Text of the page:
Yes, of course I’d already read The Moon is a Harsh Mistress, but not for many, many years–probably not since I was a teenager in fact. And you know what? It holds up. For a 40-year-old science fiction novel, it holds up very well indeed.
My wife and I read this one together, and she absolutely loved it. (She also recently read Starship Troopers for the first time, and loved that one, too. I knew I’d made a smart choice marrying her!)
Sure, some of the technological details have dated: the idea that a computer has to be massive to be powerful has long since been discarded, and some of the capabilities “Mike” is described as having–such as the ability to create convincing video–which tax “him” to the max are, of course, now available via relatively run-of-the-mill computers. The constant reliance on telephone lines to communicate–land lines, at that–also seems a bit dated. But never mind that. The ideas at the heart of the book–about the proper relationship between individual liberty and government power–couldn’t be more timely in an ear when the latter appears to be growing all the time. And Mike’s fate at the end is still poignant.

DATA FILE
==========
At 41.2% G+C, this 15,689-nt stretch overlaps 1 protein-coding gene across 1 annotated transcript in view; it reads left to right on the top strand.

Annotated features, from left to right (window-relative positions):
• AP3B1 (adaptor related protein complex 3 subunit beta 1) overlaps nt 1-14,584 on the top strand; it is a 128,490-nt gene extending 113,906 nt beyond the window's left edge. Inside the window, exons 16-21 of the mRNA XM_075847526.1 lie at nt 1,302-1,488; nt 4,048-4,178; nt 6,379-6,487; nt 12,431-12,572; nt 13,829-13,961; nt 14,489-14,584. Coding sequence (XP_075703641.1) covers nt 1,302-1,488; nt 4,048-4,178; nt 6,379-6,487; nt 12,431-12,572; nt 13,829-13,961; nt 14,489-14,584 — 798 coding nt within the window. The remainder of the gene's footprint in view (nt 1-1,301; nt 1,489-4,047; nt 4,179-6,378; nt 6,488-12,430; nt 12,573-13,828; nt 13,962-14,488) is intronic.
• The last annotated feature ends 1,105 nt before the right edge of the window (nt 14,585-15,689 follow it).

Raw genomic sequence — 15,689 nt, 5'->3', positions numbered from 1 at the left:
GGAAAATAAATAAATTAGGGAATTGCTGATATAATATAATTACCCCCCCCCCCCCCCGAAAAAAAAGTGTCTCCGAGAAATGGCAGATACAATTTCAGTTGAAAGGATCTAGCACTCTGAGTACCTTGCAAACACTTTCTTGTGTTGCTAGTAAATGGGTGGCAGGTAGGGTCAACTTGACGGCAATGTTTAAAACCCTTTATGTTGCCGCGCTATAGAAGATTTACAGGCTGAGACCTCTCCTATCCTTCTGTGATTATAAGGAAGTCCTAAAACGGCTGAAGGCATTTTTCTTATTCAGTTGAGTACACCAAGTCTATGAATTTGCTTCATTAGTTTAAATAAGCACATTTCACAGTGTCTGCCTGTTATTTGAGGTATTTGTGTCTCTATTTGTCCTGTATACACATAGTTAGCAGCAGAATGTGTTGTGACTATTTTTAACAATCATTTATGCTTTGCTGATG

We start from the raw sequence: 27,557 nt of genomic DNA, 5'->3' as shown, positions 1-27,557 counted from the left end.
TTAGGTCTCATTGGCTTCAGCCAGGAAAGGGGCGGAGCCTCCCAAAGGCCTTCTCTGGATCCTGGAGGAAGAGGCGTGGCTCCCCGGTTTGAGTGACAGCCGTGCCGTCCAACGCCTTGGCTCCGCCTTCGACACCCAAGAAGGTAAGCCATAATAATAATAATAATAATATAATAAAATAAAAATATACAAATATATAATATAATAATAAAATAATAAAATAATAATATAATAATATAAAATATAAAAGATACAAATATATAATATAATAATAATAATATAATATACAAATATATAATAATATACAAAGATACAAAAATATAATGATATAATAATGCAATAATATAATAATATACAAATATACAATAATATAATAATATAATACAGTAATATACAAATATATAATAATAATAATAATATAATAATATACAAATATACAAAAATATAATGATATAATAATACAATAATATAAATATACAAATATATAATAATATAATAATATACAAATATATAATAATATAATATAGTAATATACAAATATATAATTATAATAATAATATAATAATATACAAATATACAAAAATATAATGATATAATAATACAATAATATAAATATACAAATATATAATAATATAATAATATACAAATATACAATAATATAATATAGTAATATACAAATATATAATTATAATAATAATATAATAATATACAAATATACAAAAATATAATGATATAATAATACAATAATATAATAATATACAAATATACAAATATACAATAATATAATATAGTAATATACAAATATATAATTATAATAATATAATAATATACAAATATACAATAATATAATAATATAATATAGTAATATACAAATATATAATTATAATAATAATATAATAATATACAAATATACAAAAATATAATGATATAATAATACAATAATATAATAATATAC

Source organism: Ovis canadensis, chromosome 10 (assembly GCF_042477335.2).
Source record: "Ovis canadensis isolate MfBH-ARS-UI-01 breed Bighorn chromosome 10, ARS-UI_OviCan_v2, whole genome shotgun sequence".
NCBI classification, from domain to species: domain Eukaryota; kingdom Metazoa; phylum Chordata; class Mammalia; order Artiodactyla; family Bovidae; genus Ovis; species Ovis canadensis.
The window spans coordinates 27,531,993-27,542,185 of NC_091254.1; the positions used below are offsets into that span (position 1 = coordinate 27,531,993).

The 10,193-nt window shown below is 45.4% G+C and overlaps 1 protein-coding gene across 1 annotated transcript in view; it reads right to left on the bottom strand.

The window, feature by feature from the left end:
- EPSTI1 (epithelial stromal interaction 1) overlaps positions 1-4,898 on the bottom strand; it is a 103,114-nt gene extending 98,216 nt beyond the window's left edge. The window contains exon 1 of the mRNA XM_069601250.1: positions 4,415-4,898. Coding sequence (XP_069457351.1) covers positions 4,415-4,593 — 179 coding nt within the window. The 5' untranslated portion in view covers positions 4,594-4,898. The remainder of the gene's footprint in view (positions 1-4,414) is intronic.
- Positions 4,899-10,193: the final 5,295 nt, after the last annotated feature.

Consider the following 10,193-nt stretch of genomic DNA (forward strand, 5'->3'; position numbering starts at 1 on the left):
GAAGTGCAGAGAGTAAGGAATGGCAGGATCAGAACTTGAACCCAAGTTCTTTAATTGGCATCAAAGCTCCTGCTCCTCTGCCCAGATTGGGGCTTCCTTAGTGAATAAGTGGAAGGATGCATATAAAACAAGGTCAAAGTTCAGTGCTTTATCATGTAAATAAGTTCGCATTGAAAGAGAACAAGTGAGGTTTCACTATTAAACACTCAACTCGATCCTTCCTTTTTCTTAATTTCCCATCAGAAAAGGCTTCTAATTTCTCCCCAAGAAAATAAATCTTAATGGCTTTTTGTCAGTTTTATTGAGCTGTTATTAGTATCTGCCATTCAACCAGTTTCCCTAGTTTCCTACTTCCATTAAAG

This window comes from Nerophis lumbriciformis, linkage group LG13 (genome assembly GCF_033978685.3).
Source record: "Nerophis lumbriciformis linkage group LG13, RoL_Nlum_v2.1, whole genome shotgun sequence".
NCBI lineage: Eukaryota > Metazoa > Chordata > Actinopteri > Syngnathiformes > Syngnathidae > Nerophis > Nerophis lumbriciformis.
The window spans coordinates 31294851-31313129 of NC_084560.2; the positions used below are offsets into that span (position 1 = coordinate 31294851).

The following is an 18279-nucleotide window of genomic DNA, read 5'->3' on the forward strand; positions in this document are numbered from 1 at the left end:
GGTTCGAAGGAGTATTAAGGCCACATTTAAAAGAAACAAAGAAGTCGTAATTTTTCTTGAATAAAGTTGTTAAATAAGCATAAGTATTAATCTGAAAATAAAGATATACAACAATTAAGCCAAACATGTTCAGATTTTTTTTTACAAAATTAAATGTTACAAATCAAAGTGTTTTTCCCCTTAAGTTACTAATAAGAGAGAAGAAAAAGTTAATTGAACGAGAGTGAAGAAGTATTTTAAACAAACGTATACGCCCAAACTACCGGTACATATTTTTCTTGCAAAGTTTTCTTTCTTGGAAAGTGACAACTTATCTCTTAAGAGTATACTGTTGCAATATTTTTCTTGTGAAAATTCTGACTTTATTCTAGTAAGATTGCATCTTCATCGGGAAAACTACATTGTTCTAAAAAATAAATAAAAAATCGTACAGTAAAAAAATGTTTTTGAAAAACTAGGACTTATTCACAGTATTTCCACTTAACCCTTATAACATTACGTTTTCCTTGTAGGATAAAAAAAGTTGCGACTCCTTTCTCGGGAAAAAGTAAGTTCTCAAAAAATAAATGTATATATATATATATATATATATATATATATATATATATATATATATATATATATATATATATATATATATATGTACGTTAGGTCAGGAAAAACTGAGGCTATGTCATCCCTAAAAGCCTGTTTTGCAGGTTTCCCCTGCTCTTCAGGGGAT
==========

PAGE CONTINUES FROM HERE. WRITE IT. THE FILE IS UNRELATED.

I’m not a hard-core libertarian by any means, but libertarian probably describes many of my core political beliefs more than anything else. The cover blurb of this edition (published by Tor, although I got it through the Science Fiction Book Club) calls it “His classic, Hugo Award-winning novel of libertarian revolution.” Even when I didn’t agree with everything said about the merits of libertarianism, I enjoyed engaging with the arguments.
If you haven’t read this, you’re missing one of the classic works of science fiction, by the man who shaped the field during his heyday more than anyone else.
It should go without saying, but…recommended!